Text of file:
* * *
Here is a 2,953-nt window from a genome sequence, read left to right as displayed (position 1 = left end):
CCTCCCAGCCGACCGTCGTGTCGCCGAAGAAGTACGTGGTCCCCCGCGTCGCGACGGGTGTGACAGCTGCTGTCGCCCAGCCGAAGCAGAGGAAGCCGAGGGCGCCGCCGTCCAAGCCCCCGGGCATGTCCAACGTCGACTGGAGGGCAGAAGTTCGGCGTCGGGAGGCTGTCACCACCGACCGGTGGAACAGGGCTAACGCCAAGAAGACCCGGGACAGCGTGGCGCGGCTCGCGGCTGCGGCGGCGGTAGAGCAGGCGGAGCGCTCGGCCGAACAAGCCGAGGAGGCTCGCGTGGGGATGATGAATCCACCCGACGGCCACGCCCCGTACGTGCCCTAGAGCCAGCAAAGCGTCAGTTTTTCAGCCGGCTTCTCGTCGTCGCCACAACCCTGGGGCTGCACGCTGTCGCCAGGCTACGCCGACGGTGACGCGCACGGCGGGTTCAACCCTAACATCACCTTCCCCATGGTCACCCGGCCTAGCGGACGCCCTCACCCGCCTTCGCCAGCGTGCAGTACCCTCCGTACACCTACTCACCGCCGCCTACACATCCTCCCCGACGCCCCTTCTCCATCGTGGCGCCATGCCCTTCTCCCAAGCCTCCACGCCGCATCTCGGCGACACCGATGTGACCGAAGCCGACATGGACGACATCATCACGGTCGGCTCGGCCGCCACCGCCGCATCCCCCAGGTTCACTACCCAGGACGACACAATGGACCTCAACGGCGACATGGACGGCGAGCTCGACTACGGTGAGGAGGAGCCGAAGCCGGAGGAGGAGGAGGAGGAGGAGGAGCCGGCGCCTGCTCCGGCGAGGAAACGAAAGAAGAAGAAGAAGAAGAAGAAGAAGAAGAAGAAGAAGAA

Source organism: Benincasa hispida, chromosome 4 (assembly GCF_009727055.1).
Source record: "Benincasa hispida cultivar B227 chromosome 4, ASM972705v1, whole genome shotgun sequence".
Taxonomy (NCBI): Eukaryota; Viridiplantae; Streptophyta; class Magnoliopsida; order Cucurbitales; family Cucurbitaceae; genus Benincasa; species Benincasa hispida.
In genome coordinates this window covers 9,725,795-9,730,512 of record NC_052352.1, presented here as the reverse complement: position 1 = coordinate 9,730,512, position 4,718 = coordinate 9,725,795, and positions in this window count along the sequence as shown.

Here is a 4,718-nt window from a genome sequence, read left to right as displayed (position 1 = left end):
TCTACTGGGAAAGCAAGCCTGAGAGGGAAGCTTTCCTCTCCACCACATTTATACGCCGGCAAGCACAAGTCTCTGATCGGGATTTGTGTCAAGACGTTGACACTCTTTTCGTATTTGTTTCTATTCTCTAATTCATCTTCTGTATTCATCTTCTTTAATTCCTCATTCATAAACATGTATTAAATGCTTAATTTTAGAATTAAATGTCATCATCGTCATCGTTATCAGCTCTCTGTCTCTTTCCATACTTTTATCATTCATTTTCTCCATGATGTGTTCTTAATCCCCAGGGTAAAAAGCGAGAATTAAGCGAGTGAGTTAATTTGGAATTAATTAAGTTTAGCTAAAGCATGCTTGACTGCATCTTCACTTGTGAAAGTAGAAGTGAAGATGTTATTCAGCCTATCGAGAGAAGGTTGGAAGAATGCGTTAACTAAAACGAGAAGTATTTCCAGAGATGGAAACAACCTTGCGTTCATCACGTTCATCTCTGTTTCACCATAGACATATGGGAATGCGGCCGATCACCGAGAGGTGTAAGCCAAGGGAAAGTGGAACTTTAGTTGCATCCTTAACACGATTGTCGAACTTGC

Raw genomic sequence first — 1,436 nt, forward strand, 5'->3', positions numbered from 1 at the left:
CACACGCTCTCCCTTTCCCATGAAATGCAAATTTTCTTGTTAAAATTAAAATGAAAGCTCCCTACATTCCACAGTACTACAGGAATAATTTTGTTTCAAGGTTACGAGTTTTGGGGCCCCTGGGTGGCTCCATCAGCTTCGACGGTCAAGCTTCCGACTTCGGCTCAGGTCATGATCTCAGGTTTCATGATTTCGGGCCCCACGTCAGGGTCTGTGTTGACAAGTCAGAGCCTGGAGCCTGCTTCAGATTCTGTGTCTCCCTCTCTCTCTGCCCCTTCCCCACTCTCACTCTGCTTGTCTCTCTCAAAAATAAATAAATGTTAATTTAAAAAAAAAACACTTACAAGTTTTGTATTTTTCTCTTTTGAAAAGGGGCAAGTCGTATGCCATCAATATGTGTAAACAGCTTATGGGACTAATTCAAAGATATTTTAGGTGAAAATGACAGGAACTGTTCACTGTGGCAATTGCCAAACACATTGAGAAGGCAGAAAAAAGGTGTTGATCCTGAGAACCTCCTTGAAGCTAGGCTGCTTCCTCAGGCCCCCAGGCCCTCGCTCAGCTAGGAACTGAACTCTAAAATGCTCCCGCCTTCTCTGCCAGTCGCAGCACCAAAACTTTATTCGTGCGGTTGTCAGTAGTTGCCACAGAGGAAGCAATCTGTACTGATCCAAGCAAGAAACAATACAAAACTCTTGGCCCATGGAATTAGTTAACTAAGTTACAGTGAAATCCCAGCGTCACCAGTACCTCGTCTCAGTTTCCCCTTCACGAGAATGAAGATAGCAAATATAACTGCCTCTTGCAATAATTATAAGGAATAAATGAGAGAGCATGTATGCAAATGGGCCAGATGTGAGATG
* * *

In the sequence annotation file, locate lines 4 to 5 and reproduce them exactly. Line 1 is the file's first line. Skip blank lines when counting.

Source record: "Benincasa hispida cultivar B227 chromosome 4, ASM972705v1, whole genome shotgun sequence".
Taxonomy (NCBI): Eukaryota; Viridiplantae; Streptophyta; class Magnoliopsida; order Cucurbitales; family Cucurbitaceae; genus Benincasa; species Benincasa hispida.